How do you know if you are a beneficiary of a Trust, and how much you are entitled to receive? The only way to know is to review the terms of the Trust document. However, that can be a problem at times when a parent refuses to share Trust document with you. Or worse yet, a brother or sister of yours has the document, but refuses to give you a copy. What are your rights and how should you proceed in cases like these? The answer might surprise you.
If both Trust creators (also called “Settlors”) are still alive, the beneficiaries are not generally entitled to a copy of the Trust document yet. While the Settlors are living, they still have the right to change (amend) the Trust or revoke (terminate) it. while a Trust is revocable, only the person (or people) holding the power to revoke are entitled to beneficiary rights, which includes obtaining a copy of the Trust document. That changes, however, when a Settlor dies and the Trust, or a portion of the Trust, becomes irrevocable.
There are exceptions, of course. Sometimes Trusts are set up as irrevocable from the outset. Irrevocable Trusts are not as common as revocable Trusts, but they can be used for more advanced estate planning strategies. In addition, some Trusts are created so a portion of the Trust becomes irrevocable upon the death of the first spouse, while the remaining spouse (often called the “surviving spouse”) retains the right to amend, restate or revoke their portion of the Trust during their lifetime. This type of Trust (often called an A/B Trust) is most common in blended families where the Settlors have children from past marriages or relationships.
So how do you know if the Trust is revocable? You don’t unless you review the terms of the Trust. But in most cases if both of your parents are still alive, then the Trust is likely revocable. Your parents (or a parent) can choose to provide you with a copy of the trust if they like, but you do not have a legal right to a copy just yet. When one parent dies, then you might be entitled to see the irrevocable portions of the Trust, if there are any. Keep in mind, that some Trusts remain fully revocable even after the first spouse dies. Once both parents are deceased, then you most likely have an irrevocable Trust. You then are entitled to receive a copy of it from the Trustee.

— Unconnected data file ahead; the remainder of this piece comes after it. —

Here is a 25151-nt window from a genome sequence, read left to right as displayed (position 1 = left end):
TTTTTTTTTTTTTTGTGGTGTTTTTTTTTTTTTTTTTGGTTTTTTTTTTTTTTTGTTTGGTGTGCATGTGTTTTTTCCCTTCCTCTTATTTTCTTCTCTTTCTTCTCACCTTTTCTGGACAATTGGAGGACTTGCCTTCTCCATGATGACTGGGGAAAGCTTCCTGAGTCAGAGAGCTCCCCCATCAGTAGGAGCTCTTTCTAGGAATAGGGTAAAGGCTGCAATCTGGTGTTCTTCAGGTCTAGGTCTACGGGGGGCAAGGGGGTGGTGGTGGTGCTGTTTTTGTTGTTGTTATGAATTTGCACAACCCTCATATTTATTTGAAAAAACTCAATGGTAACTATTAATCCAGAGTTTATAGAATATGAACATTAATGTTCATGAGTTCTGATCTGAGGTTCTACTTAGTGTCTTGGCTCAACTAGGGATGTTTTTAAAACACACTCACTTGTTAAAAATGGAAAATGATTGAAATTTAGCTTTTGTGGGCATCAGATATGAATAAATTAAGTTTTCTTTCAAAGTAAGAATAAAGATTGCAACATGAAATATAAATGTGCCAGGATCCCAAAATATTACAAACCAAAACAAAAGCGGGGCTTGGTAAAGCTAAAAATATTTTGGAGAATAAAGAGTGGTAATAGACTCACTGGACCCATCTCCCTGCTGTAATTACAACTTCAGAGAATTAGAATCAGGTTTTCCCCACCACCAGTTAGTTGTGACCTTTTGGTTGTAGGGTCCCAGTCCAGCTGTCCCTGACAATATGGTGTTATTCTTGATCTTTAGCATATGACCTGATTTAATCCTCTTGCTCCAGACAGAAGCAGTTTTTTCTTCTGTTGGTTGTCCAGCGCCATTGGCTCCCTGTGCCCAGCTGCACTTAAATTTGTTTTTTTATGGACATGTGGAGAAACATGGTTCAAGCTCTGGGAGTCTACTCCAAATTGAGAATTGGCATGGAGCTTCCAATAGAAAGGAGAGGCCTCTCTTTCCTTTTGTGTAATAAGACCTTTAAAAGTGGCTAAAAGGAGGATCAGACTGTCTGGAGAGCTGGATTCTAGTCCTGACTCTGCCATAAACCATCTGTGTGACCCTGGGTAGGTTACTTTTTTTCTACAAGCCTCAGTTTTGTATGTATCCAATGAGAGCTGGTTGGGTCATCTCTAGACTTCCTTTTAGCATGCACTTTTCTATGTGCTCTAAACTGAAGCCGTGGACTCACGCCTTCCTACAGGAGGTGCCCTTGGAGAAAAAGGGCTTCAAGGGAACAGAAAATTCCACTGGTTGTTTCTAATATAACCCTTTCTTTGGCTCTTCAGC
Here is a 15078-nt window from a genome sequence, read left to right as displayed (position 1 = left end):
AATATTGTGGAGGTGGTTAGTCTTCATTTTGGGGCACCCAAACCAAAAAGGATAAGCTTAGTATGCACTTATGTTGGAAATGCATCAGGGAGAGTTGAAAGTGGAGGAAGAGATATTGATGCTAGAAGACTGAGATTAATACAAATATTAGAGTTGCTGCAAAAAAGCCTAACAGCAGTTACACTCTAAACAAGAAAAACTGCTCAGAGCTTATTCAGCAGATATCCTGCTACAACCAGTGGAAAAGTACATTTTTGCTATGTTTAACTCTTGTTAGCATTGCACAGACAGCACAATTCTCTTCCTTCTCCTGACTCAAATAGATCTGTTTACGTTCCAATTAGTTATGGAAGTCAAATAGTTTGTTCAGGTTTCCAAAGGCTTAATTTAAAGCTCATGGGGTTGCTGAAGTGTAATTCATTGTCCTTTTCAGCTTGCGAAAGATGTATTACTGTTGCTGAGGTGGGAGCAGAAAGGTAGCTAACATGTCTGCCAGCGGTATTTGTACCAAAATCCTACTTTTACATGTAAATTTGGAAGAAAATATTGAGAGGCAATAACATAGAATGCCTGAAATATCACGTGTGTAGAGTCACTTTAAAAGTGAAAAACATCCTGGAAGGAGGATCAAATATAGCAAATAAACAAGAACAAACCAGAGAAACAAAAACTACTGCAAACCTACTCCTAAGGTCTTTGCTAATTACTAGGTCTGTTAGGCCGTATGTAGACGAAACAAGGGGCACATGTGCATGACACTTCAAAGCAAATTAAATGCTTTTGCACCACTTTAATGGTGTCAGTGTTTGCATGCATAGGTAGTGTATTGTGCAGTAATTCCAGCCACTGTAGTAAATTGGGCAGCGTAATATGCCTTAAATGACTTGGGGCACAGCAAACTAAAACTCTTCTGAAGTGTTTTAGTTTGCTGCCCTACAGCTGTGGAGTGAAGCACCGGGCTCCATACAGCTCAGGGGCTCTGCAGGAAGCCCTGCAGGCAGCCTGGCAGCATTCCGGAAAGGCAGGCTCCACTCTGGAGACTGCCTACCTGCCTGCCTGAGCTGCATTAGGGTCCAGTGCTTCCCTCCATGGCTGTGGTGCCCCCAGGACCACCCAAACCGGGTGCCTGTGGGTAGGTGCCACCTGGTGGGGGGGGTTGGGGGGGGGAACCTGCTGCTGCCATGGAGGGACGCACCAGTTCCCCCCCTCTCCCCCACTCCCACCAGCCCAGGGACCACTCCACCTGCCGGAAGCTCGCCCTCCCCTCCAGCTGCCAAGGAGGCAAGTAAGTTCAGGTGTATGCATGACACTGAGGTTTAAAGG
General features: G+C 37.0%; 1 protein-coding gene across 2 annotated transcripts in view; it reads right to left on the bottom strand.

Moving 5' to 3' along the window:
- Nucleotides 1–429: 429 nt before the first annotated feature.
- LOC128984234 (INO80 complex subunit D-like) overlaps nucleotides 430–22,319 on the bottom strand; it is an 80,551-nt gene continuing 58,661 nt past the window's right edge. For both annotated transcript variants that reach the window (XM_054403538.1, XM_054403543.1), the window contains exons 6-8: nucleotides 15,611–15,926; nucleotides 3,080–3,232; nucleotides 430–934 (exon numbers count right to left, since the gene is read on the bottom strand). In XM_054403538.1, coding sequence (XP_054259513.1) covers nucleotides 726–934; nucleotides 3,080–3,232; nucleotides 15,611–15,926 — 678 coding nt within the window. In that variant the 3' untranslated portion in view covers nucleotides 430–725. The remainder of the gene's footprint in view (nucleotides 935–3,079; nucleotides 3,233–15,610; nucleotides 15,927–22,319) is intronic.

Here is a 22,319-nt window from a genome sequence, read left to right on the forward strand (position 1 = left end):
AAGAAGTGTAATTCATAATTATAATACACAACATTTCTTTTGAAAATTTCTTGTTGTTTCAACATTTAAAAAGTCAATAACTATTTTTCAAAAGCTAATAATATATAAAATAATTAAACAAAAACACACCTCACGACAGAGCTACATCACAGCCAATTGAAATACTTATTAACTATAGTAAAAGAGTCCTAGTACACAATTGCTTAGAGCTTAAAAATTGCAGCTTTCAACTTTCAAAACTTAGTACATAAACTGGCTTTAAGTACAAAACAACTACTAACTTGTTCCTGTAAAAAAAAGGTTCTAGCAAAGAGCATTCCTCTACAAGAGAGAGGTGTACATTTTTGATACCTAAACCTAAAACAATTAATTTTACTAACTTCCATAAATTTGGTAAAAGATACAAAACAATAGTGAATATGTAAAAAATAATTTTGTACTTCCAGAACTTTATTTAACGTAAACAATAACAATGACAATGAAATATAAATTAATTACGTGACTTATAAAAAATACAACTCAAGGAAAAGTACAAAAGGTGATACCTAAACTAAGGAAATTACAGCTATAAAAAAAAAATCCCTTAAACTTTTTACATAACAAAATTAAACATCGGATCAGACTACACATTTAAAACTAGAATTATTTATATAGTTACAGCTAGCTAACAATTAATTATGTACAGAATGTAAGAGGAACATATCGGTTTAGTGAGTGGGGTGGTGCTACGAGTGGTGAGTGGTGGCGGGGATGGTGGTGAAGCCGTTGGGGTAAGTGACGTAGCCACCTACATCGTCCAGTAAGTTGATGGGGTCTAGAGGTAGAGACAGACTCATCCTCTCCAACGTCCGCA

The Trustee is required to send the heirs and beneficiaries copies of the Trust, along with a notification that states the interested parties have 120 days to contest or challenge the validity of the Trust. While every Trust is different, Trust beneficiaries can generally assume they will receive a copy of the Trust terms within 30 to 60 days following the death of the Settlor, or the last Settlor. If the beneficiaries still do not receive the Trust, the best course of action would be to contact a licensed attorney who specializes in Trust and Estate law and petition the court to force the Trustee to comply with Trust law.
It’s not always easy obtaining a copy of the Trust, but it is critical to do so. Without the Trust document, you cannot know what your legal rights are to the Trust estate.